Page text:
The Sunlandic Twins
By Christopher Alexander | 21 October 2007
There are two factions in my house: me vs. Dan. Dan displays a completist tendency for the Elephant 6 collective that’s typically reserved for the likes of Bob Dylan and the Beatles. As I’m writing this, Dan is attempting to fix our one broken record player so he can play both versions of Olivia Tremor Control’s “The Opera House” single simultaneously. Wait, he’s given that up. Now he’s going up to his room to play the CD that William Cullen Hart recorded with a microphone under the ground. Needless to say, Dan loves Of Montreal. He considers them one of the four or five essential American bands of the last ten years. He’d tell you himself if he wasn’t busy trying to convince me that Elf Power’s “Pay to Cum” is superior to the Bad Brains.
While a decided Olivia Tremor Control and Neutral Milk Hotel enthusiast, I have more ambivalent feelings toward the rest of E6’s cronies. I consider the bulk of the Of Montreal catalogue to be uniformly competent with the occasional flash of brilliance. I can understand the critical fervor, even if I don’t share in it. Dan can’t get his head around this position.
But a house divided can not long stand, and fortunately we’ve had great occasion for a ceasefire. Indeed, there can be no argument in the face of a record like Satanic Panic in the Attic . I found the logic of Kevin Barnes’ songwriting too airtight to refute, and Dan agreed nothing to date, not even the beloved Gay Parade, had been as solid or fully realized. We toasted to peace and danced to “Rapture Rapes the Muses,” and when fall arrived and our loves had left, we brooded in our rooms to “Eros’ Erotic Tundra.” A bridge had been built.
The Sunlandic Twins should, by all rights, rekindle the war. It eschews the sunnier sounds of Satanic Panic for more electronic terrain, and features an ersatz opera tacked on its end that even longtime partisans find puzzling, or, as a colleague said, “pretty silly.” Both of these are, technically, true: it’s not the unabashed ear candy the previous record was, and the operatic tracks certainly don’t command as much mental residence as Barnes’ best work.
The critical litmus then becomes: so what? Does it sound frigid where it had previously been inviting? Then, does the ponderous thing toward the end derail the album’s momentum, or is it something easily ignored? Finally, we come to the meat of the matter: the songs. I mean, sure: you could have a (perfectly valid) conversation about whether the reliance on electronic instrumentation betrays the sixties-style sensibilities of his earlier work and, ergo, whether or not the bad taste in your mouth ruins your pallet for the record. That still leaves the one key question: Are the songs any good?
The answer: Oh, yes. Not only do the songs on The Sunlandic Twin meet the high-water mark set by Satanic Panic, but it passes the other criteria as well. The record is elastic and gooey, lively even if it seems to rest on every analog drum machine ever made. Further, the “difficult” portion earns significant goodwill from being bookended by two of the album’s best songs, and survives superficial analysis (which is a fancy way of saying that it doesn’t bug me when I clean the dishes). So while the record’s weaknesses collapse under scrutiny, we’re left with the album’s strengths: songs.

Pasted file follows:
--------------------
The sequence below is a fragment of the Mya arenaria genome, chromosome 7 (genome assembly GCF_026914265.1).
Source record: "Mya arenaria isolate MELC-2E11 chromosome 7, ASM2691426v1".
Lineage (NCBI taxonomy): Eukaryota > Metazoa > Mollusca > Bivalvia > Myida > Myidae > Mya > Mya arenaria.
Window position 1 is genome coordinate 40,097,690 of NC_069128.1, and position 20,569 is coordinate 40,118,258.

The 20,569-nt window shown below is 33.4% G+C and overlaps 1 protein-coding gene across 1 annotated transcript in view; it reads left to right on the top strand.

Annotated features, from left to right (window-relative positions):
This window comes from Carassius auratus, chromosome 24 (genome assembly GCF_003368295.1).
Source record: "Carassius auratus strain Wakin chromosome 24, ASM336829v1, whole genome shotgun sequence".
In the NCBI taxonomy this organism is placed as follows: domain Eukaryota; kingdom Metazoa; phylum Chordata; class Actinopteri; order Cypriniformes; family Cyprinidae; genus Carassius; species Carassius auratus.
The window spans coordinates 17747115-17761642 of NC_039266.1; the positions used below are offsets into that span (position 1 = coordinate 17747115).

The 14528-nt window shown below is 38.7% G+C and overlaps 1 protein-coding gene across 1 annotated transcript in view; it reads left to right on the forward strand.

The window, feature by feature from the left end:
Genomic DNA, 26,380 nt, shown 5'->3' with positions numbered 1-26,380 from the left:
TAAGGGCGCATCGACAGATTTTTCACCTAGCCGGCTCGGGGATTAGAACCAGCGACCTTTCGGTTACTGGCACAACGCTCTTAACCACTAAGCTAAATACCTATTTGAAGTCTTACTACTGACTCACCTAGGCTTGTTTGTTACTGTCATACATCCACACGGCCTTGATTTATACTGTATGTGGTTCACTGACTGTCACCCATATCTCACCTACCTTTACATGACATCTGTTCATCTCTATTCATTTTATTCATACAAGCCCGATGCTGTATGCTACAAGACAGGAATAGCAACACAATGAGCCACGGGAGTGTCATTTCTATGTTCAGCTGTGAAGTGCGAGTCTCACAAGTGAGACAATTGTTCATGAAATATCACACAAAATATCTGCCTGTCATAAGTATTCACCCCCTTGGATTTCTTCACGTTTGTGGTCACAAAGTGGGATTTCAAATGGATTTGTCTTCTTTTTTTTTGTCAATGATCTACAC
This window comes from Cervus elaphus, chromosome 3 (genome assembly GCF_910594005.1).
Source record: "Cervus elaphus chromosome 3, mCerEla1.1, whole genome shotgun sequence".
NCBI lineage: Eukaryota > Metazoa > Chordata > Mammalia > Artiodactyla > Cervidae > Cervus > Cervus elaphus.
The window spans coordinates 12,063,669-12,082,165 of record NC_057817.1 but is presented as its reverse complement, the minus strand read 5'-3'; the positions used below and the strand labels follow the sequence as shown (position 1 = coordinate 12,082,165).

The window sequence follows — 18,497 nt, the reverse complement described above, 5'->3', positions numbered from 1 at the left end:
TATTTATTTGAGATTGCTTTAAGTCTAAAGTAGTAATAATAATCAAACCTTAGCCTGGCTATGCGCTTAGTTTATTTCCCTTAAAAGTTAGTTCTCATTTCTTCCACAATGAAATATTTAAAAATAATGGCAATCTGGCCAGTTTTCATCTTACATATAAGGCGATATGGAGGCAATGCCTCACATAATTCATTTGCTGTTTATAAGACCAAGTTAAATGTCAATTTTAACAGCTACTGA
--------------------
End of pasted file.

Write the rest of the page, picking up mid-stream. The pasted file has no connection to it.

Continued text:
The beginning seems as good a place as any to start: “Requiem for O.M.M.2” may not be the most representative starter —- mostly due to the actual drums —- but it’s irresistible, with sly references to Ric Ocasek and Revolver. It and “Forecast Fascist Futures” sound like holdovers from Satanic Panic, not simply because the latter title evokes that record’s predilection for alliterative song titles. This is not an insult: “Forecast” recalls Hunky Dory-era Bowie in its intro, and the rest flirts openly with Satanic Panic’s combination of R.E.M. style chord-stuffing and hooks from hell. In fact, it’s probably my favorite song on the record.
Still, a better place to start would’ve been the undulating rhythms of “I Was Never Young.” Compositionally, it’s one of the most economical things Barnes has done, most of it relying on two chords. It shakes, it grooves, it does everything you’d want something that sells itself as “21st century A.D.D. electro cinematic avant-disco” to do. [Note that I’ve also satisfied Polyvinyl’s proviso that the preceding sentence find its way to every review printed.]
Even better is “Wraith Pinned to the Mist and Other Games,” featuring a cheek-puffed bass line that outdoes most of the recent dancepunk records. The dog gets buried with “The Party’s Crashing Us,” a happy marriage of Barnes’ hook-mongering and the synth-heavy electro-disco-whatever he strives for, and usually succeeds, with Sunlandic Twins.
I’m not trying to minimize the flaws of the record. I freely admit that I usually stop after “The Party’s Crashing Us” when I’m in more discriminating moods, even if “The Repudiated Immortals” is as strong as anything I’ve written about here. The fact is, Kevin Barnes has hit his stride with two great albums released inside a year’s time, and though not perfect, it’s unlikely 2005 will see many records eclipsing The Sunlandic Twins.